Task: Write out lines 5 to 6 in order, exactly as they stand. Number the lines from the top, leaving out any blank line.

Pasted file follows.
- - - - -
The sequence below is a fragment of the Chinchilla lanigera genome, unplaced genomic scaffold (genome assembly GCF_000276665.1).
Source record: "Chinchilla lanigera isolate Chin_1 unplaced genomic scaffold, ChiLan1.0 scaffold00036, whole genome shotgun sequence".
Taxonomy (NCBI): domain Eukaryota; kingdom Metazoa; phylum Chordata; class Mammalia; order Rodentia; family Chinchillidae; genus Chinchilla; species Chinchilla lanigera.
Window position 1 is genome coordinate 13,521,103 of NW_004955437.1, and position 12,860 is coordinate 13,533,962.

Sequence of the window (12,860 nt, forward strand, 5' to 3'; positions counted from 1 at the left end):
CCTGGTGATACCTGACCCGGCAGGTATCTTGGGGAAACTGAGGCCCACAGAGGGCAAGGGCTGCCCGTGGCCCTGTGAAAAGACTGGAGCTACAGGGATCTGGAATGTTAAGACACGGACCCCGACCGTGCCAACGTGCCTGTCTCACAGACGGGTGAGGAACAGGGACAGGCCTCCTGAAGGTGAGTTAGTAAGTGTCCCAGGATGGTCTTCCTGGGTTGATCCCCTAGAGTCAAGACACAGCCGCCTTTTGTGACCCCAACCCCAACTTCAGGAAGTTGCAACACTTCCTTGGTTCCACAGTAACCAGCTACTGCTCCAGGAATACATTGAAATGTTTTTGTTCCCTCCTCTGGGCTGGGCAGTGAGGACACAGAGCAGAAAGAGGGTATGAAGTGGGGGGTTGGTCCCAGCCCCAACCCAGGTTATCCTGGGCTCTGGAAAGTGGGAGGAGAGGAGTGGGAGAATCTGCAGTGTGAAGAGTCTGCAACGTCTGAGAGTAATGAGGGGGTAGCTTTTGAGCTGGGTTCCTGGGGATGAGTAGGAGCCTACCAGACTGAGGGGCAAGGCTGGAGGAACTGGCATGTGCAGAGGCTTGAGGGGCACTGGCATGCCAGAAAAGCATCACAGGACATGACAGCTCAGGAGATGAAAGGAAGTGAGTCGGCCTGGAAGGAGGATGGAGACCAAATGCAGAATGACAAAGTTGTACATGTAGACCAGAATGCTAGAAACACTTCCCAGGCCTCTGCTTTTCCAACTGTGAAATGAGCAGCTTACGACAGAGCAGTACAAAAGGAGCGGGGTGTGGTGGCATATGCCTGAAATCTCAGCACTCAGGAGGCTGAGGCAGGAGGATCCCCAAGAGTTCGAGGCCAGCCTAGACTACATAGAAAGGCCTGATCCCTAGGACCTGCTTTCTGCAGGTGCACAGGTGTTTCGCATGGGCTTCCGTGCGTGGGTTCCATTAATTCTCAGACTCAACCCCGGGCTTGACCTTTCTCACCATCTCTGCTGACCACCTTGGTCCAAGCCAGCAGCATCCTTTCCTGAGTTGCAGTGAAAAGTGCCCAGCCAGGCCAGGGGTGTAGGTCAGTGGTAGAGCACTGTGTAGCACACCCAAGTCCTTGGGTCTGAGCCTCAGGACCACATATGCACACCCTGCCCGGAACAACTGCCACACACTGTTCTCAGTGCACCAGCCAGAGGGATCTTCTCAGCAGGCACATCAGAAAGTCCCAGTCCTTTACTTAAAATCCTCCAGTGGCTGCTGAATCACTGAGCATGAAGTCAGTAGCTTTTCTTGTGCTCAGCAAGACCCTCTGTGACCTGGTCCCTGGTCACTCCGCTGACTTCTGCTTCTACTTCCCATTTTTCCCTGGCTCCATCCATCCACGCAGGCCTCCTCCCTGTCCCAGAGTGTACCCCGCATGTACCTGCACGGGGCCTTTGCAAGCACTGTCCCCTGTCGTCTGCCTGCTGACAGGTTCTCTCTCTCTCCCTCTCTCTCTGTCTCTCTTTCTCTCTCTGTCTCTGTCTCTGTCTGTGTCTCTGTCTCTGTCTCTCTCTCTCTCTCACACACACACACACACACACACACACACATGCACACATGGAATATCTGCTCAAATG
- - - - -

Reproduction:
Sequence of the window (12,860 nt, forward strand, 5' to 3'; positions counted from 1 at the left end):
CCTGGTGATACCTGACCCGGCAGGTATCTTGGGGAAACTGAGGCCCACAGAGGGCAAGGGCTGCCCGTGGCCCTGTGAAAAGACTGGAGCTACAGGGATCTGGAATGTTAAGACACGGACCCCGACCGTGCCAACGTGCCTGTCTCACAGACGGGTGAGGAACAGGGACAGGCCTCCTGAAGGTGAGTTAGTAAGTGTCCCAGGATGGTCTTCCTGGGTTGATCCCCTAGAGTCAAGACACAGCCGCCTTTTGTGACCCCAACCCCAACTTCAGGAAGTTGCAACACTTCCTTGGTTCCACAGTAACCAGCTACTGCTCCAGGAATACATTGAAATGTTTTTGTTCCCTCCTCTGGGCTGGGCAGTGAGGACACAGAGCAGAAAGAGGGTATGAAGTGGGGGGTTGGTCCCAGCCCCAACCCAGGTTATCCTGGGCTCTGGAAAGTGGGAGGAGAGGAGTGGGAGAATCTGCAGTGTGAAGAGTCTGCAACGTCTGAGAGTAATGAGGGGGTAGCTTTTGAGCTGGGTTCCTGGGGATGAGTAGGAGCCTACCAGACTGAGGGGCAAGGCTGGAGGAACTGGCATGTGCAGAGGCTTGAGGGGCACTGGCATGCCAGAAAAGCATCACAGGACATGACAGCTCAGGAGATGAAAGGAAGTGAGTCGGCCTGGAAGGAGGATGGAGACCAAATGCAGAATGACAAAGTTGTACATGTAGACCAGAATGCTAGAAACACTTCCCAGGCCTCTGCTTTTCCAACTGTGAAATGAGCAGCTTACGACAGAGCAGTACAAAAGGAGCGGGGTGTGGTGGCATATGCCTGAAATCTCAGCACTCAGGAGGCTGAGGCAGGAGGATCCCCAAGAGTTCGAGGCCAGCCTAGACTACATAGAAAGGCCTGATCCCTAGGACCTGCTTTCTGCAGGTGCACAGGTGTTTCGCATGGGCTTCCGTGCGTGGGTTCCATTAATTCTCAGACTCAACCCCGGGCTTGACCTTTCTCACCATCTCTGCTGACCACCTTGGTCCAAGCCAGCAGCATCCTTTCCTGAGTTGCAGTGAAAAGTGCCCAGCCAGGCCAGGGGTGTAGGTCAGTGGTAGAGCACTGTGTAGCACACCCAAGTCCTTGGGTCTGAGCCTCAGGACCACATATGCACACCCTGCCCGGAACAACTGCCACACACTGTTCTCAGTGCACCAGCCAGAGGGATCTTCTCAGCAGGCACATCAGAAAGTCCCAGTCCTTTACTTAAAATCCTCCAGTGGCTGCTGAATCACTGAGCATGAAGTCAGTAGCTTTTCTTGTGCTCAGCAAGACCCTCTGTGACCTGGTCCCTGGTCACTCCGCTGACTTCTGCTTCTACTTCCCATTTTTCCCTGGCTCCATCCATCCACGCAGGCCTCCTCCCTGTCCCAGAGTGTACCCCGCATGTACCTGCACGGGGCCTTTGCAAGCACTGTCCCCTGTCGTCTGCCTGCTGACAGGTTCTCTCTCTCTCCCTCTCTCTCTGTCTCTCTTTCTCTCTCTGTCTCTGTCTCTGTCTGTGTCTCTGTCTCTGTCTCTCTCTCTCTCTCACACACACACACACACACACACACACACATGCACACATGGAATATCTGCTCAAATG